The recent "Brexit" vote and a weak jobs report last month sent shock waves through financial markets in June. What should we be watching for in this Friday's monthly jobs report? Here are our top-line predictions:
- Moderate 152,000 new jobs added to nonfarm payrolls in June.
Last month's weak jobs report was the weakest since 2010, with just 38,000 new jobs created in May. Needless to say, the report caught many analysts (myself included) by surprise. Many commentators since then have been waiting for the other shoe to drop on signs of a broader economic slowdown, and their forecasts reflect it.
According to the Wall Street Journal's survey of professional forecasters, the consensus view is for roughly 155,000 new jobs in June, down significantly from recent months. Accompanying this pessimistic outlook, the same survey reports that the probability that we're now headed into a recession is up to 21 percent in June -- a one in five chance -- and is up sharply from 10 percent last September.
However, despite this pessimism the smoking gun that the U.S. economy is barreling toward a slowdown simply hasn't yet materialized. According to nearly every source of data we have available today, the U.S. labor market still appears remarkably healthy with no clear signs of an impending slowdown on the horizon.
Show Me the Data
Consider the bigger picture on the health of today's labor market. As of May, the unemployment rate is hovering at a rock-bottom 4.7 percent. That's the lowest since 2007, and many metro areas in the U.S. now boast unemployment rates as low as 3 percent.
In terms of new weekly claims for unemployment insurance -- the closest thing we have to a real-time job market indicator from the federal government -- they are hovering at a historically low and healthy level of 268,000.
What about wages? Although they are growing as a slow pace of 2.5 percent per year, with today's near-zero inflation that means workers are seeing real gains in living standards.
But the most convincing evidence of all about the strength of today's labor market is the sheer number of unfilled jobs today. As of April there were 5.8 million open jobs in the U.S., an all-time record high. During an economic downturn, the first place employers look to cut are unfilled jobs. As of today, there is no evidence that U.S. employers on average are scaling back hiring plans.
As of the end of June, the current economic expansion celebrates its seventh birthday -- 84 months since the June 2009 trough of the Great Recession. It's normal for job growth to be slowing in this late stage of the business cycle.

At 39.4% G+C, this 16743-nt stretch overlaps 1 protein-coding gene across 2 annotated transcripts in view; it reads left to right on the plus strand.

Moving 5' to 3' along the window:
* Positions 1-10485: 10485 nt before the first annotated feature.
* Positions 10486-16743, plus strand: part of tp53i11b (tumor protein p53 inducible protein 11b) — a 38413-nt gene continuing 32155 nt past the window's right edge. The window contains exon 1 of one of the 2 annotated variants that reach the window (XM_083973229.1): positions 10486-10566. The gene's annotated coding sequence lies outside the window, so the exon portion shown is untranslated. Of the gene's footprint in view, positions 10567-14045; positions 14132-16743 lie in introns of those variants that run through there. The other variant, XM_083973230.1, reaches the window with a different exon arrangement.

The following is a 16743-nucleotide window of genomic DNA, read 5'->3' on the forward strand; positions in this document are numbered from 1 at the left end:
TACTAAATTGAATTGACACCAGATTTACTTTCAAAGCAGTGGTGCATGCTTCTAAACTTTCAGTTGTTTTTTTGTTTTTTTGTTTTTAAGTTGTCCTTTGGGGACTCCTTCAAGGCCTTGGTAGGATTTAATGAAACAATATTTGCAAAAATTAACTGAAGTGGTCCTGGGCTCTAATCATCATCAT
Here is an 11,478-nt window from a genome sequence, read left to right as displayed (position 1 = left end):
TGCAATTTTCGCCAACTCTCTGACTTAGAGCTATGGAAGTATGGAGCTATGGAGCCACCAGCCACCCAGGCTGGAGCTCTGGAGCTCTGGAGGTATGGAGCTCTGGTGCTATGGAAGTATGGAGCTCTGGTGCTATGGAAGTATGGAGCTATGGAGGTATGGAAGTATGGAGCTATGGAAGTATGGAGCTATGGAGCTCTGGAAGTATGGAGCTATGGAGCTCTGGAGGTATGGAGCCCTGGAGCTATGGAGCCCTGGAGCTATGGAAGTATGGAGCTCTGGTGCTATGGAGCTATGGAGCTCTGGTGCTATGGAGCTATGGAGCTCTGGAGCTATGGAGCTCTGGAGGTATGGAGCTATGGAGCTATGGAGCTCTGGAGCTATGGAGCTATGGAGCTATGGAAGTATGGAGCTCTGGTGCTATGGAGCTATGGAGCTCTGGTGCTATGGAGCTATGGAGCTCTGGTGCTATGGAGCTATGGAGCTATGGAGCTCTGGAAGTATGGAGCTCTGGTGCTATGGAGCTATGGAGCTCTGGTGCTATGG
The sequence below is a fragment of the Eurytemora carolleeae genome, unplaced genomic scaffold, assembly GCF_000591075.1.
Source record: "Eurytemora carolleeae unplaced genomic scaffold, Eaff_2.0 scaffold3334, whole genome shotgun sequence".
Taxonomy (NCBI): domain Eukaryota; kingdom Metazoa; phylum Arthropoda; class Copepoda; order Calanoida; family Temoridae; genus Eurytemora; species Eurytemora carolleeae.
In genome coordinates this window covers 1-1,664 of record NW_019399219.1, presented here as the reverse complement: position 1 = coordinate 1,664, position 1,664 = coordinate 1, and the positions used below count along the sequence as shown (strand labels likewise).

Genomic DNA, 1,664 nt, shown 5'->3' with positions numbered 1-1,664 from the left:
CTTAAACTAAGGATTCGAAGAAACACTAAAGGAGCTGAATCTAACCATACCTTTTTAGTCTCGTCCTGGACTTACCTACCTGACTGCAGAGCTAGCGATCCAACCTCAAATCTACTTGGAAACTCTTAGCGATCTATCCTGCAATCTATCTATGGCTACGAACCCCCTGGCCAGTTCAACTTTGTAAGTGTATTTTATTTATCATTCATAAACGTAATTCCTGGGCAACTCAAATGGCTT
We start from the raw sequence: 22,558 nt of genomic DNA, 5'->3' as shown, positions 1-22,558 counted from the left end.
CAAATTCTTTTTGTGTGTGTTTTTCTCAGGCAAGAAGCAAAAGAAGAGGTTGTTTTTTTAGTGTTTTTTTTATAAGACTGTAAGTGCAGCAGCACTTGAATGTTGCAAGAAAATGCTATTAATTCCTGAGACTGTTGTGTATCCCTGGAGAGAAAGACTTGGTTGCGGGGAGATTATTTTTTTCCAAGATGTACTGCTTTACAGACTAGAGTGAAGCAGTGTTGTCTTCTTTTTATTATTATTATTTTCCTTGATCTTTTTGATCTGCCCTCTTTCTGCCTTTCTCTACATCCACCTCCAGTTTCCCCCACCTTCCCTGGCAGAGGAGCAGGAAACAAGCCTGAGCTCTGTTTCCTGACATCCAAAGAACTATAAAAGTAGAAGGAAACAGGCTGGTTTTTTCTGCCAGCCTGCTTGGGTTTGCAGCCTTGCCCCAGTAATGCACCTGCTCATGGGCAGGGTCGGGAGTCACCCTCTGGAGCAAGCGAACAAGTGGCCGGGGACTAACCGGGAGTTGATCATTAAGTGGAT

But as of Tuesday, there are essentially no signals in the actual data of an impending U.S. slowdown. Instead, all signs point to continued slow and steady growth throughout the summer months.
The Elephant in the Room: Brexit
The biggest political and economic event this year so far has been the British vote to leave the European Union. Financial markets reacted dramatically, sending the value of the British pound down sharply as traders reacted to surprise news of the election outcome.
As of Tuesday, the reality is that economists don't know what the impact of Brexit will be. According to the Wall Street Journal's survey of economists, about 49 percent said the move would affect financial markets but not the underlying U.S. economy. About 37 percent say it will have a "slight negative effect" on the economy. Just over 8 percent said it would have no effect, and just 5 percent said it would have a substantial negative effect on U.S. growth.
Because Brexit actually ushers in two or more years of negotiations with the EU about trade, immigration and many other policies following the split of the two entities, it will take years to sort out the effects. One reason to be optimistic: Norway and Switzerland have long enjoyed healthy economic growth while remaining outside of the EU, suggesting a way forward for healthy post-Brexit-EU trade relations.
From a long-term view, economic history is replete with examples of monetary and political unions that ebbed and flowed. Regardless of the outcomes of the Brexit vote, the UK economy has thrived on sound economic and political foundations for hundreds of years, and will likely continue to do so. An exit from the EU is certain to impose short-term costs on the British economy -- possibly even a dip in employment in the UK. But it's not likely to dampen British growth prospects much over the long term.
This article originally appeared on Glassdoor Economic Research.